“Direct Air New Zealand flights between Auckland and Cairns show a clear vote of confidence in our region and mark a vital step in the recovery of the Far North’s economy,” says Barker. “These flights will undoubtedly be a welcome addition to travellers’ itineraries, both for those seeking a warmer, tropical holiday in the Far North and for local adrenaline seekers keen to hit the slopes in New Zealand. They will also enable easier and more frequent travel for those who have been separated from loved ones during the peak of the pandemic. Importantly, this flight route significantly enhances travel options to and from North America. One-stop, seamless connectivity from Los Angeles or San Francisco via Auckland opens the pathway to see more visitors in the Far North from the USA.”

Cairns Airport also welcomed the inaugural Singapore Airlines service in March, with the carrier’s network providing connections to the United Kingdom, Europe and North America, as well as Asian markets such as South Korea, Vietnam and Malaysia. “Since this route recommenced, we have seen a growing number of international travellers visit the Far North and locals who have been waiting to go overseas have been able to do so with more ease,” Barker comments.

Cairns Airport welcomed the inaugural Singapore Airlines service in March, with the carrier’s network providing connections to the United Kingdom, Europe and North America, as well as Asian markets such as South Korea, Vietnam and Malaysia.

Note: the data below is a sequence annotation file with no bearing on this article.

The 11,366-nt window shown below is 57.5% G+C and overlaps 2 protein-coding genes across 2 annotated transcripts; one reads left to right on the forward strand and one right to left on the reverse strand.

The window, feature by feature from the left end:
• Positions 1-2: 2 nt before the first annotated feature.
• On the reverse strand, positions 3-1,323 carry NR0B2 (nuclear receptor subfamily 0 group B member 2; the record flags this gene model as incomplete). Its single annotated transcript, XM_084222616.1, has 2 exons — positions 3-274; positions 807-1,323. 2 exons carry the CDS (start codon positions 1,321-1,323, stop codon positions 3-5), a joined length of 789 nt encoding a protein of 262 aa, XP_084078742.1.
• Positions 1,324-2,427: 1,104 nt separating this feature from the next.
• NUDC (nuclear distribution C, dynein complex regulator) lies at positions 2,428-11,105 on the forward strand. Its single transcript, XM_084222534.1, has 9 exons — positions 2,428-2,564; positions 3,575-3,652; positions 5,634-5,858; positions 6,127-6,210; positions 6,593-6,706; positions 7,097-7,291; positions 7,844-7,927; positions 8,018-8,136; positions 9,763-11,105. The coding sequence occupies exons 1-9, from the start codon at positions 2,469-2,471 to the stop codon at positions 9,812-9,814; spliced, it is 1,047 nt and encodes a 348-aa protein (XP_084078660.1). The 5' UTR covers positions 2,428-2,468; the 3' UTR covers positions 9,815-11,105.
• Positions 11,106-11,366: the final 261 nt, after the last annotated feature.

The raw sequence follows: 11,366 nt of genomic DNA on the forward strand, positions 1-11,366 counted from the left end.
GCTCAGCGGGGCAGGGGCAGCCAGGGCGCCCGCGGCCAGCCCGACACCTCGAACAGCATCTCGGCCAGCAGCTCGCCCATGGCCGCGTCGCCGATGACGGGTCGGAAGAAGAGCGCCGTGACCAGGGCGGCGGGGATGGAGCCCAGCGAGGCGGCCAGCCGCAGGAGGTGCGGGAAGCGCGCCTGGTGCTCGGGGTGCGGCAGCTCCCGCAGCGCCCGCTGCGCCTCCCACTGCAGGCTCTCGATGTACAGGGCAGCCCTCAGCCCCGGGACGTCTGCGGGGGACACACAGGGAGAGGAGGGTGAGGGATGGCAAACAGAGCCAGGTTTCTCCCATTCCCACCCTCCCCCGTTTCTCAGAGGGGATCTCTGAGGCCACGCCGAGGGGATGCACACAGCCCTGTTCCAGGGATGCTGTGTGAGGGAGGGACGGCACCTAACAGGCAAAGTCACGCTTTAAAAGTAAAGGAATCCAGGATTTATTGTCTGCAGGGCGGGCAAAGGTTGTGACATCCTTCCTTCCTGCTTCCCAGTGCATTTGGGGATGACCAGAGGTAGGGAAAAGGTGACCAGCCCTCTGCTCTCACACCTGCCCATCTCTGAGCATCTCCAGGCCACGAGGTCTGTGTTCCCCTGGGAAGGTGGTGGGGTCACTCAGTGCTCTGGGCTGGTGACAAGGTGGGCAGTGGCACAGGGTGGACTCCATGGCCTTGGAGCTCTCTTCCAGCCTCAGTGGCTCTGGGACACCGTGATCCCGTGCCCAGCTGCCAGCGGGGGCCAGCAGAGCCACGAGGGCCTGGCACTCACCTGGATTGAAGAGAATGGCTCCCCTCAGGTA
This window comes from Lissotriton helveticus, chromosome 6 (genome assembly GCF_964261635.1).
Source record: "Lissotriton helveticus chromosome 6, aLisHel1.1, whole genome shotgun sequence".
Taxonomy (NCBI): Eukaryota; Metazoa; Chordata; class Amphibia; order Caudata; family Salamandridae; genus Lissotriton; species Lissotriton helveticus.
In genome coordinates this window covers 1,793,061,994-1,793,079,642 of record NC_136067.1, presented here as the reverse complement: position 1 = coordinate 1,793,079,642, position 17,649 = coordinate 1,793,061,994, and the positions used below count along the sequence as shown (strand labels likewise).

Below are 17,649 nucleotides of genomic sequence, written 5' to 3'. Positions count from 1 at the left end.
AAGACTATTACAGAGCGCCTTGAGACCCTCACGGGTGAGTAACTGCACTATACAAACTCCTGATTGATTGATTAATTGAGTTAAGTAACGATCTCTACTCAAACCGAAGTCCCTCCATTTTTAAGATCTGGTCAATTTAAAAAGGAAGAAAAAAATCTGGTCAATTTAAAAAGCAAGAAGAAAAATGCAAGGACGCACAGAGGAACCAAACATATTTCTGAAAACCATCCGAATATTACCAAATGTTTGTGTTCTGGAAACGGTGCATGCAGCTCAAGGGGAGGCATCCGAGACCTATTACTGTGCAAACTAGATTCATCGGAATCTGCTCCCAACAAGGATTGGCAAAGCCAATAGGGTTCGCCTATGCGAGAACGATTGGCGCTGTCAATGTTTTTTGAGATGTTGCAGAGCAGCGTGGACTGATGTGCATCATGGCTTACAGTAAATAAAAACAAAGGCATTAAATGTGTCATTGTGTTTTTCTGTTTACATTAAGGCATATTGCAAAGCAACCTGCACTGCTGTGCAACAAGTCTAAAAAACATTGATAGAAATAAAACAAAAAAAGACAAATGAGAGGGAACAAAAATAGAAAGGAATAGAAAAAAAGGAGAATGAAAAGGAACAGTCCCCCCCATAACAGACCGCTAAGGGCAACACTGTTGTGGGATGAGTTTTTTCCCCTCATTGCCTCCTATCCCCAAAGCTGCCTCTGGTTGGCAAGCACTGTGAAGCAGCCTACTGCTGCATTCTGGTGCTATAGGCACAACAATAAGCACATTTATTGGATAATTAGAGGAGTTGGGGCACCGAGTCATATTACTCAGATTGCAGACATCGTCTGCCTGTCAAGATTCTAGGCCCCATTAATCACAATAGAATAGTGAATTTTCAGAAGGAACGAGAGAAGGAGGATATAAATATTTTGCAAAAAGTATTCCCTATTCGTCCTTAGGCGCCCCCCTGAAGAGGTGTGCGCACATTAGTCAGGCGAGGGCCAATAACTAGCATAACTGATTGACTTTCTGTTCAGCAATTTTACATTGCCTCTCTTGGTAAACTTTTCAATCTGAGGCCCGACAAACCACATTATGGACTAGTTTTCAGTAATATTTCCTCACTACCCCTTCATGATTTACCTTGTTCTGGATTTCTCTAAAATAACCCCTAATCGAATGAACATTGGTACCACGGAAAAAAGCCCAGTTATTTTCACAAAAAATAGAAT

Jetstar launches “momentous” eight weekly flights to Japan

Most recently, Jetstar began operating year-round direct flights between Japan and Cairns eight times per week from 20 July. “The first flight between Cairns and Tokyo is particularly momentous, as it is the first Jetstar aircraft to leave Australia for Japan since March 2020,” says Barker.

Jetstar will operate five flights per week between Narita International Airport (Tokyo) and Cairns, and a further three flights between Kansai International Airport (Osaka) and Cairns.

“We know Tropical North Queensland is a highly sought-after destination for visitors from Japan and we expect to see a welcome injection of tourists due to these flights, and as confidence around international travel continues to grow,” Barker explains.

Budget domestic carrier Bonza has also flagged plans to operate non-stop flights from Cairns to the Sunshine Coast, Rockhampton and Mackay. These routes are currently unserved by non-stop services.

“We work closely with our state and regional tourism partners to support new routes with marketing and promotional activity to raise awareness of new markets and support the entry of new airlines into the region,” Barker adds.

International terminal upgrades and domestic taxiway resurfacing

Meanwhile, plans are well underway for a series of upgrades to Cairns Airport’s international terminal, with work expected to begin later this year. “We are also welcoming a raft of new retail options in the domestic terminal and expect the majority of these new stores to be trading by Christmas,” Barker explains. “Sections of our domestic taxiway are scheduled for resurfacing works from October, and a series of upgrades continue in the General Aviation precinct. Demolition of some older, derelict buildings will begin this month and two new buildings will be constructed to enhance the precinct and provide opportunities for new and existing stakeholders.”